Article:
The Cold War is widely regarded as the “golden age” of spycraft and espionage, and for good reason too. As tensions rose between the United States and the Soviet Union, there was a race to highly advanced technology for the time period. As a result, new technological heights were being reached at an astounding rate. Massive nuclear devices and space travel come to mind but there were new methods of gathering intel and taking out targets being developed as well.
The United States had to get creative (and maybe a little weird) with its gadgets to maintain cover and secrecy. Perhaps the strangest was the Rectal CIA Toolkit.
Many smirk as soon as this tool is mentioned, but the truth of the matter is that it could be a true lifesaver. The purpose was to be a discreet kit that could help agents escape if they were discovered and captured. Inside the capsule was an assortment of tools like miniature saw blades and chisels designed to cut ropes. Many even included drill bits.
On the darker side of things, agents were provided a couple of different ways to terminate their own lives. It must be understood that not only was it a matter of national security, but also a way to avoid the horrors that awaited agents thrown into captivity. The method made most popular by Hollywood was the faux tooth that contained a cyanide capsule. Bite down hard enough and it was all over. Along the same line was a pair of glasses that ended things the same way. A poison pill was hidden in the temple tip. All the agent had to do was casually remove his glasses and bite down on the end.
When going on the offensive agents could keep a blade hidden in the unsuspecting places. Even a trained eye could miss it. A single coin would never draw attention in a pocket full of change, even if the person was patted down and searched. An agent could split a coin revealing a razor-sharp knife ready to use on an unsuspecting target.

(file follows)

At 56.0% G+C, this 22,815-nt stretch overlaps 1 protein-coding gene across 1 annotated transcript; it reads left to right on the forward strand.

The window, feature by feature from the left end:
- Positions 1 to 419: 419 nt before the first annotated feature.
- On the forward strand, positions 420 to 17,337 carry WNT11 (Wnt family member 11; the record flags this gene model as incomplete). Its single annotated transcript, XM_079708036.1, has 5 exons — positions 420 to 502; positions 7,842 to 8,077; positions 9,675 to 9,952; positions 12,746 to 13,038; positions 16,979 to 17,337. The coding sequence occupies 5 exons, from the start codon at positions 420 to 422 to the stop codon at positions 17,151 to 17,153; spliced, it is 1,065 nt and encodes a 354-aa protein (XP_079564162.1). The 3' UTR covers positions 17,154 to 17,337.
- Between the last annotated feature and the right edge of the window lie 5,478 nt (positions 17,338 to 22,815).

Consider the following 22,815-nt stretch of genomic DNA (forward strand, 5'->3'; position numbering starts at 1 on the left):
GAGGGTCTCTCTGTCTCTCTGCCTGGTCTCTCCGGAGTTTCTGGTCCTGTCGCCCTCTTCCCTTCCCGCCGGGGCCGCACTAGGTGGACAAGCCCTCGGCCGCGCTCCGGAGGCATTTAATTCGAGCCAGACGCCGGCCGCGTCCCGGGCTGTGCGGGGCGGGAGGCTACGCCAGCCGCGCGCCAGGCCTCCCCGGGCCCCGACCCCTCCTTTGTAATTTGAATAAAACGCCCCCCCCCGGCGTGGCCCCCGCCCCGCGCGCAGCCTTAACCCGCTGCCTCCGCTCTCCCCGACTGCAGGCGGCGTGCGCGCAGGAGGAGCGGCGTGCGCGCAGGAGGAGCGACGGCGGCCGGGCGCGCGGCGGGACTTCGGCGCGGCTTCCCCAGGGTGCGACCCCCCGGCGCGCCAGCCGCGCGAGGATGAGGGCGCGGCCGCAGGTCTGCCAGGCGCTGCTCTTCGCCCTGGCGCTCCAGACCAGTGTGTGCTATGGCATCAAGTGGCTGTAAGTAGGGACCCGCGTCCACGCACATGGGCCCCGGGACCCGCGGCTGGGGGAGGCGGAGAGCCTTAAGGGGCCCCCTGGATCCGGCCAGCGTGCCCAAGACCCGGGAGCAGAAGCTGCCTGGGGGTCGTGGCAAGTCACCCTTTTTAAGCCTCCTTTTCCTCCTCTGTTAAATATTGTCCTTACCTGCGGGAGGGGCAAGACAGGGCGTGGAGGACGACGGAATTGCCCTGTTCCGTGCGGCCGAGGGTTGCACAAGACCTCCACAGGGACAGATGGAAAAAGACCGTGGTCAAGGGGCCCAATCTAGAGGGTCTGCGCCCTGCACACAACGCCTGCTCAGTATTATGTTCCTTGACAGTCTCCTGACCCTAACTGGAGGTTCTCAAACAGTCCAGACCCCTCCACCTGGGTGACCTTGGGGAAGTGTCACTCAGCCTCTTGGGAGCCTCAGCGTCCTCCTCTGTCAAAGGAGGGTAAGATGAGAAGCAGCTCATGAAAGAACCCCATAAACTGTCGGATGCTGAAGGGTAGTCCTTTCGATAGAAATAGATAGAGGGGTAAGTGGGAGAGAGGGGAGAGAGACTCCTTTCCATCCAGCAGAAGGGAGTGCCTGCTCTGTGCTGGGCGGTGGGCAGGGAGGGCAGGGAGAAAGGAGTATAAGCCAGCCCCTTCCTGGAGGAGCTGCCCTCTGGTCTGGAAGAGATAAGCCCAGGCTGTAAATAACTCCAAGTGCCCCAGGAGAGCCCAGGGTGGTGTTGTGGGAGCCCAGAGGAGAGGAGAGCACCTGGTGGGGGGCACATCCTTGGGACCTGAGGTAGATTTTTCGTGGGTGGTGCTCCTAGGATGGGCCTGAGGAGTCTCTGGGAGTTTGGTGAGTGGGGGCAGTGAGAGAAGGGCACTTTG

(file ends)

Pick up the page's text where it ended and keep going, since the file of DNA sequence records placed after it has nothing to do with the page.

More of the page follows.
As for gathering intel? The CIA had several answers for that too, but two stand out from the rest. Like virtually every tool used in the Cold War, the Shoe Transmitter had the express purpose of being unnoticeable. Inside the heel of the shoe were a transmitter and microphone. Intelligence officials could listen in on everything being said to American diplomats outfitted with the shoe. Some cold war antics became somewhat outlandish as well with a strange device called a pigeon camera. It is exactly what it sounds like too. This camera was strapped to a pigeon to gather intel, its primary function was to obtain aerial footage of locations that were critical to informed espionage.
Richard Douglas writes on firearms, defense and security issues. He is the founder and editor of Scopes Field, and a columnist at The National Interest, 1945, Daily Caller and other publications.